US 5338798 A
Polycarbonates (PC) can be blended over all compositions with block copolymers containing stereoregular polymethyl methacrylate (s-PMMA) in which at least 60% of the monomer units are in the syndiotactic configuration to form modified but transparent polycarbonates for a number of applications. Additional homopolymers corresponding to the blocks of the copolymer may also be added to even further modify the properties of the polycarbonate while still retaining transparency.
1. A resin composition comprising a blend of:
(I) 1 to 99 wt % of a polycarbonate of formula ##STR4## where Y is a divalent aromatic radical of formula ##STR5## where W is C1 -C6 straight or branched alkyl, carbonyl, sulfonyl, oxygen, sulfur or single bond, and n is an integer between 10 and 30,000;
(ii) 99 to 1 wt % of a block copolymer containing a block of polymethylmethacrylate in which at least 60% of the monomer units are in the syndiotactic configuration and a block selected from the group consisting of polybutadiene, polyisoprene, poly-C1 -C10 -alkylacrylate, polystyrene, polyC1 -C4 (alkyl)styrene, dienic rubber and siloxane elastomer.
2. The composition of claim 1 wherein said polycarbonate contains Bisphenol A.
3. The composition of claim 1 comprising 10-90% of component (I).
4. The composition of claim 1 comprising 35-70% of component (I).
5. The composition of claim 1 wherein said s-PMMA block has a molecular weight of 30,000-300,000.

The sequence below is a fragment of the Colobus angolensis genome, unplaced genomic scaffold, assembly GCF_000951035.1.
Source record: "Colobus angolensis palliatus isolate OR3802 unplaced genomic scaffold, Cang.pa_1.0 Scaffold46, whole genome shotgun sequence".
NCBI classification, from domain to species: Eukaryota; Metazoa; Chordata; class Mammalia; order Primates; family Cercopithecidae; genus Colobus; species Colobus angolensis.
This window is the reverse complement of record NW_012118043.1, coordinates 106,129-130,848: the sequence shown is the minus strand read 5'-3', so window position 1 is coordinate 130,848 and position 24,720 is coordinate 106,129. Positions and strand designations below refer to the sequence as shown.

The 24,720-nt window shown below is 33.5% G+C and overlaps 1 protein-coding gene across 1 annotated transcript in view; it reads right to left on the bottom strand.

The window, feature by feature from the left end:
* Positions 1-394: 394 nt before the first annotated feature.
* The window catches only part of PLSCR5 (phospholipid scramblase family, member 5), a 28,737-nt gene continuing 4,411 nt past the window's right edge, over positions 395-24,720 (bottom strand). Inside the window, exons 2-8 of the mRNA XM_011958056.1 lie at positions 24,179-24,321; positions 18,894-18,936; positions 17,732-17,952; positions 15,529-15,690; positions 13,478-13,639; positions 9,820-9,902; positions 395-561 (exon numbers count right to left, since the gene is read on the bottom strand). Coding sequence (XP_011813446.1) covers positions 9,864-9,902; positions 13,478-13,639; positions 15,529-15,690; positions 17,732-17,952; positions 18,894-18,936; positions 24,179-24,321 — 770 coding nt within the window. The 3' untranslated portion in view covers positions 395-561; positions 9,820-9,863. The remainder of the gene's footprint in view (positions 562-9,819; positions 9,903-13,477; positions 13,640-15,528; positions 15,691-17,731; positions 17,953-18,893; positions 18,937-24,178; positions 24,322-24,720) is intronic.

6. The composition of claim 1 wherein said aromatic polycarbonate has a molecular weight of 20,000-100,000.
7. The composition of claim 1 further comprising additives or modifiers selected from the group consisting of fillers, stabilizers, antioxidants, pigments, dyes and impact modifiers.
8. The composition of claim 1 wherein at least 90% of methylmethacrylate units are in the syndiotactic configuration.
9. The composition of claim 1 wherein component (II) is represented by the formula A-b-B, A-b-B-b-A, B-b-A-b-B or (A-B)n multiblock; A is a stereoregular polymethylmethacrylate in which at least 60% of the monomer units are in the syndiotactic configuration, B is a second polymer; and "b" indicates a block structure.
10. The composition of claim 9 wherein block B is a saturated hydrocarbon.
11. The composition of claim 1 wherein component (II) contains a block selected from the group consisting of polybutadiene, polyisoprene, polylauryl methacrylate, polybutyacrylate and polystyrene.
1. Field of the Invention
This invention pertains to polymer blends containing a polycarbonate (PC) and a block copolymer represented by the formula A-b-B (diblock); A-b-B-b-A (triblock); B-b-A-b-B (triblock); or (A-B)n (multiblock) as examples, where A is a stereoregular polymethyl methacrylate block (s-PMMA) with at least 60% of its monomer units in the syndiotactic configuration and B is a second polymer block, such as polyisoprene (PiP), polybutadiene (PBD), polylauryl methacrylate (PLM) siloxane rubber or polybutyl acrylate (PBA); and "b" indicates a block structure. When thoroughly blended with polycarbonate, these new block copolymers enhance properties such as thick section toughness and low temperature impact strength.
2. Discussion of the Background
The term "thermodynamically miscible" is used in the art to define a polymer mixture that mixes on the molecular level to form a single, homogeneous phase which exhibits only one glass transition. The term "mechanically compatible" means that mixing of the polymers is on a small scale but larger than the molecular level. Furthermore, mechanical compatibility implies that the multiple phases exhibit good adhesion to one another and yield good mechanical properties. Although both thermodynamically miscible and mechanically compatible blends exhibit good mechanical properties, only thermodynamically miscible blends are transparent owing to their single phase nature.